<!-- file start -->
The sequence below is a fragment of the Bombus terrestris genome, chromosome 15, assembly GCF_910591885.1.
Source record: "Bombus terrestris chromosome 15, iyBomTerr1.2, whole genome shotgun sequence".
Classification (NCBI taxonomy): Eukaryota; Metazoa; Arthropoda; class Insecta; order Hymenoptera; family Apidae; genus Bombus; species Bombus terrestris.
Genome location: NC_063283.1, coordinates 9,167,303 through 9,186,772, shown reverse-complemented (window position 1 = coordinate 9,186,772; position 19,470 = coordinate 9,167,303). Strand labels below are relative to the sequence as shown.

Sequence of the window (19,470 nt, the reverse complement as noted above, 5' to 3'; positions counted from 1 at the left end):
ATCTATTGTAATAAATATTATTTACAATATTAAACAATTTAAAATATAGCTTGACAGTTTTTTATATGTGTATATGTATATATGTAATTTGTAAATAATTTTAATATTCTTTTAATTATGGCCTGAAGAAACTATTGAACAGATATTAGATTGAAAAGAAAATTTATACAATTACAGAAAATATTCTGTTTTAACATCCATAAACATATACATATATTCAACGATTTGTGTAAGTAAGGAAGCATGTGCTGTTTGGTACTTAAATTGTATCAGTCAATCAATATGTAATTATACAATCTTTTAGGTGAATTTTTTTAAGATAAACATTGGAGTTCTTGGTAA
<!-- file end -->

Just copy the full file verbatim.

The sequence below is a fragment of the Bombus terrestris genome, chromosome 15, assembly GCF_910591885.1.
Source record: "Bombus terrestris chromosome 15, iyBomTerr1.2, whole genome shotgun sequence".
Classification (NCBI taxonomy): Eukaryota; Metazoa; Arthropoda; class Insecta; order Hymenoptera; family Apidae; genus Bombus; species Bombus terrestris.
Genome location: NC_063283.1, coordinates 9,167,303 through 9,186,772, shown reverse-complemented (window position 1 = coordinate 9,186,772; position 19,470 = coordinate 9,167,303). Strand labels below are relative to the sequence as shown.

Sequence of the window (19,470 nt, the reverse complement as noted above, 5' to 3'; positions counted from 1 at the left end):
ATCTATTGTAATAAATATTATTTACAATATTAAACAATTTAAAATATAGCTTGACAGTTTTTTATATGTGTATATGTATATATGTAATTTGTAAATAATTTTAATATTCTTTTAATTATGGCCTGAAGAAACTATTGAACAGATATTAGATTGAAAAGAAAATTTATACAATTACAGAAAATATTCTGTTTTAACATCCATAAACATATACATATATTCAACGATTTGTGTAAGTAAGGAAGCATGTGCTGTTTGGTACTTAAATTGTATCAGTCAATCAATATGTAATTATACAATCTTTTAGGTGAATTTTTTTAAGATAAACATTGGAGTTCTTGGTAA